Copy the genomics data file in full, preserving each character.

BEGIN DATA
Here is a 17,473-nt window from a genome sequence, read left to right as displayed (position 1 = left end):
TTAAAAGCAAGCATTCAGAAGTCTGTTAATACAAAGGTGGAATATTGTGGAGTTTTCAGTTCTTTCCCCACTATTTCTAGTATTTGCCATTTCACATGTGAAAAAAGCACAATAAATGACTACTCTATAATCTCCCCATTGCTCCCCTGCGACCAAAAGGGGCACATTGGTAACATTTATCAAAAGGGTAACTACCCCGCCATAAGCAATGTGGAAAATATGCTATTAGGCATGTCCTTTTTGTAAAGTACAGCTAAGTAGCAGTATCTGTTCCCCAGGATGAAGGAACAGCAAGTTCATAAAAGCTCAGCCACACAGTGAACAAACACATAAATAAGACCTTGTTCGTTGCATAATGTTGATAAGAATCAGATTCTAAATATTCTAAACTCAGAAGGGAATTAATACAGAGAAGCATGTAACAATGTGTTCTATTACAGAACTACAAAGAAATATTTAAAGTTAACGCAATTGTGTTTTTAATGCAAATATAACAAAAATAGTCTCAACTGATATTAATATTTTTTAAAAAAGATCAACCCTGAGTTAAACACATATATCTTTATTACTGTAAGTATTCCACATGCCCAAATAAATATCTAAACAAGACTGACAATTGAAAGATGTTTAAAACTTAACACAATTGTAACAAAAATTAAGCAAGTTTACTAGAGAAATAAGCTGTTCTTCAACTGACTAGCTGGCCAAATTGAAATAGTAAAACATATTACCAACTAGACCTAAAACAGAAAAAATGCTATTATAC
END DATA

Here is a 17,473-nt window from a genome sequence, read left to right as displayed (position 1 = left end):
TTAAAAGCAAGCATTCAGAAGTCTGTTAATACAAAGGTGGAATATTGTGGAGTTTTCAGTTCTTTCCCCACTATTTCTAGTATTTGCCATTTCACATGTGAAAAAAGCACAATAAATGACTACTCTATAATCTCCCCATTGCTCCCCTGCGACCAAAAGGGGCACATTGGTAACATTTATCAAAAGGGTAACTACCCCGCCATAAGCAATGTGGAAAATATGCTATTAGGCATGTCCTTTTTGTAAAGTACAGCTAAGTAGCAGTATCTGTTCCCCAGGATGAAGGAACAGCAAGTTCATAAAAGCTCAGCCACACAGTGAACAAACACATAAATAAGACCTTGTTCGTTGCATAATGTTGATAAGAATCAGATTCTAAATATTCTAAACTCAGAAGGGAATTAATACAGAGAAGCATGTAACAATGTGTTCTATTACAGAACTACAAAGAAATATTTAAAGTTAACGCAATTGTGTTTTTAATGCAAATATAACAAAAATAGTCTCAACTGATATTAATATTTTTTAAAAAAGATCAACCCTGAGTTAAACACATATATCTTTATTACTGTAAGTATTCCACATGCCCAAATAAATATCTAAACAAGACTGACAATTGAAAGATGTTTAAAACTTAACACAATTGTAACAAAAATTAAGCAAGTTTACTAGAGAAATAAGCTGTTCTTCAACTGACTAGCTGGCCAAATTGAAATAGTAAAACATATTACCAACTAGACCTAAAACAGAAAAAATGCTATTATAC